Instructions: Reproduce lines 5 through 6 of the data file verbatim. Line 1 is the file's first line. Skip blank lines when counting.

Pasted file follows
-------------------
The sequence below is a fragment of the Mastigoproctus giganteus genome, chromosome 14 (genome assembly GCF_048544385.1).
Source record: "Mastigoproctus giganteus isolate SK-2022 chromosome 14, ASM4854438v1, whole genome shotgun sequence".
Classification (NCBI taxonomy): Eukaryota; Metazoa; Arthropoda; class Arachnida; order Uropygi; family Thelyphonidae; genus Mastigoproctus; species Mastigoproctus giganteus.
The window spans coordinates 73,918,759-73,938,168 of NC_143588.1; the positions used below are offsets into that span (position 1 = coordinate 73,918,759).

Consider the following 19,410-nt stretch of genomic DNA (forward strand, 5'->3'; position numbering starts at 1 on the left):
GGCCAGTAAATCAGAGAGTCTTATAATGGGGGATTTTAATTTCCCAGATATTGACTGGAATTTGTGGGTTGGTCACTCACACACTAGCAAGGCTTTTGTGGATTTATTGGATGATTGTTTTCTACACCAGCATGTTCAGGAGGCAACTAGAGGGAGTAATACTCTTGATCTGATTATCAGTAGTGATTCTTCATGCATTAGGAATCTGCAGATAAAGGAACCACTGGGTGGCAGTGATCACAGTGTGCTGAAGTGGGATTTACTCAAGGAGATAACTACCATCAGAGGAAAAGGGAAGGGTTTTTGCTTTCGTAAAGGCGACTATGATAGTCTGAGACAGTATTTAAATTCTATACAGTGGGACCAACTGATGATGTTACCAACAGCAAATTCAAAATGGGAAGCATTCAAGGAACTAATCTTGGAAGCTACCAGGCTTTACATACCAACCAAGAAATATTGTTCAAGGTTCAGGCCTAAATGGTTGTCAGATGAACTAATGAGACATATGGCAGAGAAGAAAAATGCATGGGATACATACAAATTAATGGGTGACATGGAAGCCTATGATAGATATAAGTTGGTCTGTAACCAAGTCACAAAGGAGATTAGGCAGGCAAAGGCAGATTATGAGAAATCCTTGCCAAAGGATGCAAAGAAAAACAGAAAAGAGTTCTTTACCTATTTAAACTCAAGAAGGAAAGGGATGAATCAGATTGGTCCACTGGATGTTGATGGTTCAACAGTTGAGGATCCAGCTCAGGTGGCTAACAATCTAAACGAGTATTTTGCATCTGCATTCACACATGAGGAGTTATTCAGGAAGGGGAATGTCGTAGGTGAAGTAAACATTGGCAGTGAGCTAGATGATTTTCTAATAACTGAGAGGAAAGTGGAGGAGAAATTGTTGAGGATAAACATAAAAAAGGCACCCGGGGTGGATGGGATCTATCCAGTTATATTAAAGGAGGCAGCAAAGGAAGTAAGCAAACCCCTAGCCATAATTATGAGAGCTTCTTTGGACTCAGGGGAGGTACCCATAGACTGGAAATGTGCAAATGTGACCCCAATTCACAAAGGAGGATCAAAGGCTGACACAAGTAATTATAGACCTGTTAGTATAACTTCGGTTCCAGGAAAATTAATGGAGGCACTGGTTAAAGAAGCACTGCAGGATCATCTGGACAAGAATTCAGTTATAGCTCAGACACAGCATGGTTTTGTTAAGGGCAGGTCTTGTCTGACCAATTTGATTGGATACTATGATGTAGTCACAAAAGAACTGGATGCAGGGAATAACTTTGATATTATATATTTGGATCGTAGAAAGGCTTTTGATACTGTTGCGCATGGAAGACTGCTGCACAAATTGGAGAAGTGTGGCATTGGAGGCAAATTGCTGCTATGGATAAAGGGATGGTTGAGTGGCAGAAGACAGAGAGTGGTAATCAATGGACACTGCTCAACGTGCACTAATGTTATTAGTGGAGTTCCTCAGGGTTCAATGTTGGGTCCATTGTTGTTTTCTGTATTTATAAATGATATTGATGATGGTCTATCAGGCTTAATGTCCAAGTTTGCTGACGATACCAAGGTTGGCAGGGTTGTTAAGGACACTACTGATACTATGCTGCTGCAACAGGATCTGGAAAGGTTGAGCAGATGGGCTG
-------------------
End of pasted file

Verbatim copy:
Consider the following 19,410-nt stretch of genomic DNA (forward strand, 5'->3'; position numbering starts at 1 on the left):
GGCCAGTAAATCAGAGAGTCTTATAATGGGGGATTTTAATTTCCCAGATATTGACTGGAATTTGTGGGTTGGTCACTCACACACTAGCAAGGCTTTTGTGGATTTATTGGATGATTGTTTTCTACACCAGCATGTTCAGGAGGCAACTAGAGGGAGTAATACTCTTGATCTGATTATCAGTAGTGATTCTTCATGCATTAGGAATCTGCAGATAAAGGAACCACTGGGTGGCAGTGATCACAGTGTGCTGAAGTGGGATTTACTCAAGGAGATAACTACCATCAGAGGAAAAGGGAAGGGTTTTTGCTTTCGTAAAGGCGACTATGATAGTCTGAGACAGTATTTAAATTCTATACAGTGGGACCAACTGATGATGTTACCAACAGCAAATTCAAAATGGGAAGCATTCAAGGAACTAATCTTGGAAGCTACCAGGCTTTACATACCAACCAAGAAATATTGTTCAAGGTTCAGGCCTAAATGGTTGTCAGATGAACTAATGAGACATATGGCAGAGAAGAAAAATGCATGGGATACATACAAATTAATGGGTGACATGGAAGCCTATGATAGATATAAGTTGGTCTGTAACCAAGTCACAAAGGAGATTAGGCAGGCAAAGGCAGATTATGAGAAATCCTTGCCAAAGGATGCAAAGAAAAACAGAAAAGAGTTCTTTACCTATTTAAACTCAAGAAGGAAAGGGATGAATCAGATTGGTCCACTGGATGTTGATGGTTCAACAGTTGAGGATCCAGCTCAGGTGGCTAACAATCTAAACGAGTATTTTGCATCTGCATTCACACATGAGGAGTTATTCAGGAAGGGGAATGTCGTAGGTGAAGTAAACATTGGCAGTGAGCTAGATGATTTTCTAATAACTGAGAGGAAAGTGGAGGAGAAATTGTTGAGGATAAACATAAAAAAGGCACCCGGGGTGGATGGGATCTATCCAGTTATATTAAAGGAGGCAGCAAAGGAAGTAAGCAAACCCCTAGCCATAATTATGAGAGCTTCTTTGGACTCAGGGGAGGTACCCATAGACTGGAAATGTGCAAATGTGACCCCAATTCACAAAGGAGGATCAAAGGCTGACACAAGTAATTATAGACCTGTTAGTATAACTTCGGTTCCAGGAAAATTAATGGAGGCACTGGTTAAAGAAGCACTGCAGGATCATCTGGACAAGAATTCAGTTATAGCTCAGACACAGCATGGTTTTGTTAAGGGCAGGTCTTGTCTGACCAATTTGATTGGATACTATGATGTAGTCACAAAAGAACTGGATGCAGGGAATAACTTTGATATTATATATTTGGATCGTAGAAAGGCTTTTGATACTGTTGCGCATGGAAGACTGCTGCACAAATTGGAGAAGTGTGGCATTGGAGGCAAATTGCTGCTATGGATAAAGGGATGGTTGAGTGGCAGAAGACAGAGAGTGGTAATCAATGGACACTGCTCAACGTGCACTAATGTTATTAGTGGAGTTCCTCAGGGTTCAATGTTGGGTCCATTGTTGTTTTCTGTATTTATAAATGATATTGATGATGGTCTATCAGGCTTAATGTCCAAGTTTGCTGACGATACCAAGGTTGGCAGGGTTGTTAAGGACACTACTGATACTATGCTGCTGCAACAGGATCTGGAAAGGTTGAGCAGATGGGCTG